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#LivingTheNetherlands: How I Finally Learnt to Ride a Bike

My first bike (Photo: Private)

Erasmus symbolises the mobility of young people in Europe. Despite a lockdown in many countries due to the global COVID-19 pandemic, a new Erasmus+ programming period was launched in March 2021. Yoanna, a student from Bulgaria, decided to take up the challenge and spend the last semester of her Master’s degree in Enschede, the Netherlands.

A Pandemic and the “New Normal”

The new Erasmus+ programming period is focussing on three key priorities: being more inclusive, digital and green. I have not expected that the meaning of the digital factor would become that central one day and that almost all of my university classes would take place online due to changing circumstances. At the end of 2020, when the COVID-19 pandemic reached another peak, I had to decide whether I would let the uncertainty of the pandemic situation influence my plans for the future. I have always been grateful for my ability to adapt to changes after having lived in several cities as a child and after two experiences in Erasmus youth exchanges. While some people were waiting for this whole situation to pass, I decided to embrace the “new normal” and to accept the unknown. I opted for the Netherlands – the country of origin of Erasmus of Rotterdam. The Netherlands attracted me because of its good reputation of the Dutch education system and the marketing courses available there.

Just a few days after booking my flight and the accommodation in Enschede, the Dutch government announced another full lockdown for a month… and a curfew, and then one more month of lockdown, and one more… Not the perfect case scenario, but I still do not regret my decision to spend the period between January and July 2021 in the Benelux country.

New Opportunities Abroad

COVID-19 affects the way you experience a new country. However, this being my third Erasmus mobility after Worcester, UK and Leuven, Belgium, I can assure that many things can influence your experience. How exactly did the lockdown affect my stay? Crossing national borders was not allowed but fortunately, travelling inside the Netherlands was still possible. Moving from one city to another mainly by train, and getting home before 9 p.m., keeping the curfew in mind was part of my life abroad during the first months of 2021. I could not visit the neighbouring countries or catch a cheap flight from Eindhoven to somewhere else, but that pushed me (in a positive way) to explore more Dutch cities, such as Breda, Tilburg, Deventer, Hengelo, The Hague, Giethoorn, Utrecht, Rotterdam and many more to come until I returned back home.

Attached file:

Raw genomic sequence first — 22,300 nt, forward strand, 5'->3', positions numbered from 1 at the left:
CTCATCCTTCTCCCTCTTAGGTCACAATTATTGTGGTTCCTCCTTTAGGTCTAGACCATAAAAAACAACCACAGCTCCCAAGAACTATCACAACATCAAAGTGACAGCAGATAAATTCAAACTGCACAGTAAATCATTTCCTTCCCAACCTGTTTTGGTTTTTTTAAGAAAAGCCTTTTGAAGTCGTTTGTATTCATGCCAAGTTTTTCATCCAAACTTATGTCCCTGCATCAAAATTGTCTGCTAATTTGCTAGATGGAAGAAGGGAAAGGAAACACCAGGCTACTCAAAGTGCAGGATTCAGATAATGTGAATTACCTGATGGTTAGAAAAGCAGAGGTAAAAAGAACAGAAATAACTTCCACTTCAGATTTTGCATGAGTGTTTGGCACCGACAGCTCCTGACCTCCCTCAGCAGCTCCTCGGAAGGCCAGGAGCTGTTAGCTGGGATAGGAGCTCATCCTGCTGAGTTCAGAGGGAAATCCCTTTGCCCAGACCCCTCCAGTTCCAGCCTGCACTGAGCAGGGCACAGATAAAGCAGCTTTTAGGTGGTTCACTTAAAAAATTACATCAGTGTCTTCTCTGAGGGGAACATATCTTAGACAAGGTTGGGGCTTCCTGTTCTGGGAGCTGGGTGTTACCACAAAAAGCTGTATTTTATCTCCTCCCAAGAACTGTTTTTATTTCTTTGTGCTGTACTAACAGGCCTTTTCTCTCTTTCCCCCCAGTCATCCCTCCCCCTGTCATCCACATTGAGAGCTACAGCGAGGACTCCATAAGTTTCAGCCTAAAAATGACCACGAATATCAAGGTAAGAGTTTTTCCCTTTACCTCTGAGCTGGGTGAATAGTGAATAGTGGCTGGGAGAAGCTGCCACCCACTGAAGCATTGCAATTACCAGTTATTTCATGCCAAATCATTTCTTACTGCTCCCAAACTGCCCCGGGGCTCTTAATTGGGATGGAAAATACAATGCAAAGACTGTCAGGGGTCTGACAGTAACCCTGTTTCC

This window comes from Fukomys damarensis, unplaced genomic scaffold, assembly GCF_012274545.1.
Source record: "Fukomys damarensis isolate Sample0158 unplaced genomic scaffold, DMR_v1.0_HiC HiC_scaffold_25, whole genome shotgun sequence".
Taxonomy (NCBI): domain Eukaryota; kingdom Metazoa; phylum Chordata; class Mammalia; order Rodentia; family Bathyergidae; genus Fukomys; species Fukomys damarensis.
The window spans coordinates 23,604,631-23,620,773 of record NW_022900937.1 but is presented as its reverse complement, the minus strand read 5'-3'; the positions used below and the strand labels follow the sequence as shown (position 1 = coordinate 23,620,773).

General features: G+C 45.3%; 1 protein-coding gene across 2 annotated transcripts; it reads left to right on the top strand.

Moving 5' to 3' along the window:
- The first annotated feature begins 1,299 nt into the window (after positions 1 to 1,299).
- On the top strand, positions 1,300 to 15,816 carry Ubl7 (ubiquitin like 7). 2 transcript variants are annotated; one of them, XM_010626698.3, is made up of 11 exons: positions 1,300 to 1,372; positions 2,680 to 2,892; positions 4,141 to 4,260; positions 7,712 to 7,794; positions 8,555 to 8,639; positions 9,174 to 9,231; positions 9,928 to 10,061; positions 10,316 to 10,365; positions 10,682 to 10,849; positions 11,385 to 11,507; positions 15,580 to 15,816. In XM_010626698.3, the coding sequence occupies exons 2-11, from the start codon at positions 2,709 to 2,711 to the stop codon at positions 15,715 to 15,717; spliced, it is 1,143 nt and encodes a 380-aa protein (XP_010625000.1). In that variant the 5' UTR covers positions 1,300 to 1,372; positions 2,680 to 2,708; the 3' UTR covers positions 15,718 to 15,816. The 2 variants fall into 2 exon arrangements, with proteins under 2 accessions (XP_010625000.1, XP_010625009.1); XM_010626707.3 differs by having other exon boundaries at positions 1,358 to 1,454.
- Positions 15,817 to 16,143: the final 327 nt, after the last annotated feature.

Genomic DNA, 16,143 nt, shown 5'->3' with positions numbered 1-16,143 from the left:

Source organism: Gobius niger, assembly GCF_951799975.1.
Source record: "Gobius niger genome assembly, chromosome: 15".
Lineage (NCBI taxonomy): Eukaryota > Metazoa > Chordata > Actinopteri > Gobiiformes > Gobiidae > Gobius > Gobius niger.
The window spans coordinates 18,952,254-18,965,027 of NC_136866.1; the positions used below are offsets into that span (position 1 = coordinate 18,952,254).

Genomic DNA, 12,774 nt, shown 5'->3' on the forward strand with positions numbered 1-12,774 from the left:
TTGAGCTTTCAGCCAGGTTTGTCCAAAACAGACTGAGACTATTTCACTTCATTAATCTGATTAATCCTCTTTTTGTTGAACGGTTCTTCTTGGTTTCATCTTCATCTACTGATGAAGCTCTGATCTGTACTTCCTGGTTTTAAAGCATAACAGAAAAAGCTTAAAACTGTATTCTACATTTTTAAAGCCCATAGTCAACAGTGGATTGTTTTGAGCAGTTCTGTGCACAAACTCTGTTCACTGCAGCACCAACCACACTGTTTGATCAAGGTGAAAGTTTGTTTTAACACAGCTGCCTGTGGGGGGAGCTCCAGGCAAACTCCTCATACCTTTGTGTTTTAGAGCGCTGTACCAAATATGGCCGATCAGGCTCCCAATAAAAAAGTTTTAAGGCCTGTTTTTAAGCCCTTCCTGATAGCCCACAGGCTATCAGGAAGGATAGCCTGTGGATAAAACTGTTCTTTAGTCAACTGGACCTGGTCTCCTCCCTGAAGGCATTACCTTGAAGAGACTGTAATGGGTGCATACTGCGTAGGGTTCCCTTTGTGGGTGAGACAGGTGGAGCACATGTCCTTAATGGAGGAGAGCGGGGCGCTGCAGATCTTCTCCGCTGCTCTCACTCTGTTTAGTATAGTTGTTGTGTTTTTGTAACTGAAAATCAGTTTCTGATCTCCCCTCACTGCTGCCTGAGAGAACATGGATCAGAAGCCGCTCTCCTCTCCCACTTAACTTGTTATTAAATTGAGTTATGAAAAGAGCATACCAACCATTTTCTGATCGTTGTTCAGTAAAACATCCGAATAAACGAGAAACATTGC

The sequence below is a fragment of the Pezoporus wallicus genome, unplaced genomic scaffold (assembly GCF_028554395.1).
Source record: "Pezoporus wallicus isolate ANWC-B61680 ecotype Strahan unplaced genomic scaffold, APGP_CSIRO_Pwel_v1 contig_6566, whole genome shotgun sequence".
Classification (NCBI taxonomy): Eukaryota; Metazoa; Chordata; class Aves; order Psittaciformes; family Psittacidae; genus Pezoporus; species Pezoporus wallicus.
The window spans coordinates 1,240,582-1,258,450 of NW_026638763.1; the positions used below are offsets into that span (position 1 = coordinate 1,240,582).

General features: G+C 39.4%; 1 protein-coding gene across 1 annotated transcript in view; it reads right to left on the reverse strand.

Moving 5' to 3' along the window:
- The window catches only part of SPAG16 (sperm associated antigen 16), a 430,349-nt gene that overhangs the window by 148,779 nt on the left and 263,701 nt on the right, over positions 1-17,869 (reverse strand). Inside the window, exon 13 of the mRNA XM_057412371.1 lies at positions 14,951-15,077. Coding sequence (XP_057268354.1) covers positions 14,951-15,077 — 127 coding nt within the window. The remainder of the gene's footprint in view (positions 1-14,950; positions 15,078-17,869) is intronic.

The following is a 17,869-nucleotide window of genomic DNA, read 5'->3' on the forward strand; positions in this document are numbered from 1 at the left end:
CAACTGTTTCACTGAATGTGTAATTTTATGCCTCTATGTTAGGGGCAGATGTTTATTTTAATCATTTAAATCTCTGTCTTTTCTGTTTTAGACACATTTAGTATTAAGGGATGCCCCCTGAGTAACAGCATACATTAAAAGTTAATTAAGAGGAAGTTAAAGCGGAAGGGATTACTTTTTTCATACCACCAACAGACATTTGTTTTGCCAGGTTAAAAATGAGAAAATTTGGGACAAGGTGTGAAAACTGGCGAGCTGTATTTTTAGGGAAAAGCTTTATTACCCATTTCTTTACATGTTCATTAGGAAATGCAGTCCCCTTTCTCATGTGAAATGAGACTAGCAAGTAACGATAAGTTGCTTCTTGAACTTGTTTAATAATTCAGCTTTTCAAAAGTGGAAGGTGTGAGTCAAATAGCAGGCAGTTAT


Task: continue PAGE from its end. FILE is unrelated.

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Saxion University of Applied Sciences, Enschede (Photo: Private)

The Netherlands From Another Perspective

I remember a classmate saying that he had decided to stay in his home country and do the courses online because there was no point to come to the Netherlands to stay in your room due to the pandemic restrictions. Everyone is making their own choices, but being an exchange student during a pandemic is not about constantly staying in your room, it is rather about being conscious and being able to adjust. You have to find things you enjoy other than parties or activities that include meeting many people. My lifesavers during the curfew evenings were the movie nights and pasta dinners with my housemates. During the weekends and afternoons, I enjoyed the parks, the charming small streets, and the historical architecture in the city centre with a small group of friends. We were also allowed to have few guests at home, so small indoor gatherings and sleepovers were a good option.

Another thing you should get used to when you are on exchange during a pandemic (and not only) is travelling in small groups or alone. One day I was just bored and wanted to visit another city. All of my friends were busy, so I just grabbed my bag, my phone and the tripod and headed to the train station ready in Deventer. The advantages: I could do whatever I want, walk or sit as much as I needed, and take as many picture as I preferred. After all, getting to know yourself better is also part of your time abroad – maybe even more in times of a global pandemic.